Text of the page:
Urine biomarkers reflecting kidney function and handling of dietary sodium and potassium are strongly associated with several common diseases including chronic kidney disease, cardiovascular disease, and diabetes mellitus. Knowledge about the genetic determinants of these biomarkers may shed light on pathophysiological mechanisms underlying the development of these diseases. We performed genome-wide association studies of urinary albumin: creatinine ratio (UACR), urinary potassium: creatinine ratio (UK/UCr), urinary sodium: creatinine ratio (UNa/UCr) and urinary sodium: potassium ratio (UNa/UK) in up to 218,450 (discovery) and 109,166 (replication) unrelated individuals of European ancestry from the UK Biobank. Further, we explored genetic correlations, tissue-specific gene expression, and possible genes implicated in the regulation of these biomarkers. After replication, we identified 19 genome-wide significant independent loci associated with UACR, 6 each with UK/UCr and UNa/UCr, and 4 with UNa/UK. In addition to 22 novel associations, we confirmed several established associations, including between the CUBN locus and microalbuminuria. We detected high pairwise genetic correlation across the urinary biomarkers, and between their levels and several physiological measurements. We highlight GIPR, a potential diabetes drug target, as possibly implicated in the genetic control of urinary potassium excretion, and NRBP1, a locus associated with gout, as plausibly involved in sodium and albumin excretion. Overall, we identified 22 novel genome-wide significant associations with urinary biomarkers and confirmed several previously established associations, providing new insights into the genetic basis of these traits and their connection to chronic diseases.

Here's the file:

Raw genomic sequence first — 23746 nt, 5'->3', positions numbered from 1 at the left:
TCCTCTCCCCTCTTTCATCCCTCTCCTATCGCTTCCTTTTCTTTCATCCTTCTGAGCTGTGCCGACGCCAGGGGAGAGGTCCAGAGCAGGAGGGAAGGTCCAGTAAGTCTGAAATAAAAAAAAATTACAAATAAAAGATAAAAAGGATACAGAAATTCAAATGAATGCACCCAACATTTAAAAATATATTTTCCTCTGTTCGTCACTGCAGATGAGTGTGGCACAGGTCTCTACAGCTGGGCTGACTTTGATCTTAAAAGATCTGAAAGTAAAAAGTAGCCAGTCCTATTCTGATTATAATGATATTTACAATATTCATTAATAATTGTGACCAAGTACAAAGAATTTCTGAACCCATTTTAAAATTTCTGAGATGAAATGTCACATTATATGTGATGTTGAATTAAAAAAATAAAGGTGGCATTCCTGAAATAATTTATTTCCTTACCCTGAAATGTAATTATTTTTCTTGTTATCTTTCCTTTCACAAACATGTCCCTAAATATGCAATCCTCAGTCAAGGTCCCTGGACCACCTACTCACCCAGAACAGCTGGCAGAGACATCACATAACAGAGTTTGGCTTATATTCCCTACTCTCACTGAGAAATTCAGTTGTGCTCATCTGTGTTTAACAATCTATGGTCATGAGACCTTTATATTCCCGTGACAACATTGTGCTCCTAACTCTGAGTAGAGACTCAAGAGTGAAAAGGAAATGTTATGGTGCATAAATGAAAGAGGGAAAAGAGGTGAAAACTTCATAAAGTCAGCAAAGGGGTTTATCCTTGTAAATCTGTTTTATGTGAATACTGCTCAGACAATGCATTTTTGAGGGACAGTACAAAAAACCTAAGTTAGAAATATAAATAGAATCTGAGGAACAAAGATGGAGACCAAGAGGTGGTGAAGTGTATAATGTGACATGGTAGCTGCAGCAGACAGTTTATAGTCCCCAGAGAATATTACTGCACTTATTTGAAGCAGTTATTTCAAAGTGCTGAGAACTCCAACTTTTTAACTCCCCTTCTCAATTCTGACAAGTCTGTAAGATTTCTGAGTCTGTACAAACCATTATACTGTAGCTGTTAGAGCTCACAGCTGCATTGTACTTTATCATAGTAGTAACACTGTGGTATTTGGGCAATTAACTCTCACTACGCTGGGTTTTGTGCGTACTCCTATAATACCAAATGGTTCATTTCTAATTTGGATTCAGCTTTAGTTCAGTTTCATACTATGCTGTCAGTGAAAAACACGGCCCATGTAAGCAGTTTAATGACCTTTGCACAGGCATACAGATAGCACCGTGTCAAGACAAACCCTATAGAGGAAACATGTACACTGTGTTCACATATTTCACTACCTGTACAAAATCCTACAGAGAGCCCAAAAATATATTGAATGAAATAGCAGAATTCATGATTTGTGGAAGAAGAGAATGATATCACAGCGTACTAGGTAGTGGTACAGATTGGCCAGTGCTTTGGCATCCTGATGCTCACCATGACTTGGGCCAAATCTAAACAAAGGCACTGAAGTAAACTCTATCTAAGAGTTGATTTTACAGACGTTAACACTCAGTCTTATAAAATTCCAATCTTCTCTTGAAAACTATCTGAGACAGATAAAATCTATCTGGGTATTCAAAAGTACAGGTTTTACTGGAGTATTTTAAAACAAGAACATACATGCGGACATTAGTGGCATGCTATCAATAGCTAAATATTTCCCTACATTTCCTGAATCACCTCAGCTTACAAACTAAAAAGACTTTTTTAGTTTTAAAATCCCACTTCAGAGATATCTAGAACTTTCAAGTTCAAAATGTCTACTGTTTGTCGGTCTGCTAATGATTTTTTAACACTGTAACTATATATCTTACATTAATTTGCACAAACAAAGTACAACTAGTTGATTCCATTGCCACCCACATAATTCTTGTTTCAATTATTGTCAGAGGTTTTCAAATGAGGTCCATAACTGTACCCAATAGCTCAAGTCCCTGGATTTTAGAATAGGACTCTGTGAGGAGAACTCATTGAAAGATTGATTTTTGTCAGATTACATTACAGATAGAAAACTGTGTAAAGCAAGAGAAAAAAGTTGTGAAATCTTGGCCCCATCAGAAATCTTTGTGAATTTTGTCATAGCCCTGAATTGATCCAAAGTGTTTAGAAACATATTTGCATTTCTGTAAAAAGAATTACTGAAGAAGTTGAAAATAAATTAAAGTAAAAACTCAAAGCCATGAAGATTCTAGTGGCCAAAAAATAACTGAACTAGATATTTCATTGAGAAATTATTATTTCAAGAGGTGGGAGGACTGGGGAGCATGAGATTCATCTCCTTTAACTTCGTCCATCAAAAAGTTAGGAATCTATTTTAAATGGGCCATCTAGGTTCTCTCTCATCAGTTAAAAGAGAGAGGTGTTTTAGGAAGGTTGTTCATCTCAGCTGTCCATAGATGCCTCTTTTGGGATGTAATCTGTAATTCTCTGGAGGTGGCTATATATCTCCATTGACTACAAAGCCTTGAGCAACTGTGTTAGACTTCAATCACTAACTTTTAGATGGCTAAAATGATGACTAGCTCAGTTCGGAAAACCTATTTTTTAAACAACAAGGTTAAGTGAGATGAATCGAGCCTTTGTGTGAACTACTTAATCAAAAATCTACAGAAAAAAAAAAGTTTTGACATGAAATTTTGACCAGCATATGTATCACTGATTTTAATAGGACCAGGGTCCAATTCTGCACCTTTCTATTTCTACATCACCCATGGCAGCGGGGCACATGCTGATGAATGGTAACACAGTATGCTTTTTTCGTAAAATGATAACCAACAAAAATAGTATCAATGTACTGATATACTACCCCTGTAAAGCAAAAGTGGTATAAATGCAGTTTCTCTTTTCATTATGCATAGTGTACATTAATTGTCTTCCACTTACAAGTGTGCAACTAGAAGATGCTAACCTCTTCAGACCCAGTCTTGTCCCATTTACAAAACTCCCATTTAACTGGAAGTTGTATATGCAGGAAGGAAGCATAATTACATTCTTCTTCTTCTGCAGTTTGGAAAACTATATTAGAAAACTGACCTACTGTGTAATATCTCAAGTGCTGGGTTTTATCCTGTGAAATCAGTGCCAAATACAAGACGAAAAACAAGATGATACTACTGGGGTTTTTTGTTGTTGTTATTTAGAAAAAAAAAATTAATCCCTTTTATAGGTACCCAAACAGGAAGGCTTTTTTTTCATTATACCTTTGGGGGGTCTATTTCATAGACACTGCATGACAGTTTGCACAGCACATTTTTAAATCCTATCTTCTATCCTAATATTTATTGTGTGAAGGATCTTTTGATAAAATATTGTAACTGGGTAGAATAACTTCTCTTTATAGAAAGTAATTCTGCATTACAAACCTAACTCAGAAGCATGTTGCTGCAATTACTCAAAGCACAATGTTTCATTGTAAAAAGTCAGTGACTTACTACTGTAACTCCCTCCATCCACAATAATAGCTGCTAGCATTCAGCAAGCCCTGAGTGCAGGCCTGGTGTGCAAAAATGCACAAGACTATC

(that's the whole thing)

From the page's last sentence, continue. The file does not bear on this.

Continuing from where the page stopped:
Keywords: chronic kidney disease; genetics; microalbuminuria; urinary biomarkers.
Copyright © 2019 International Society of Nephrology. Published by Elsevier Inc. All rights reserved.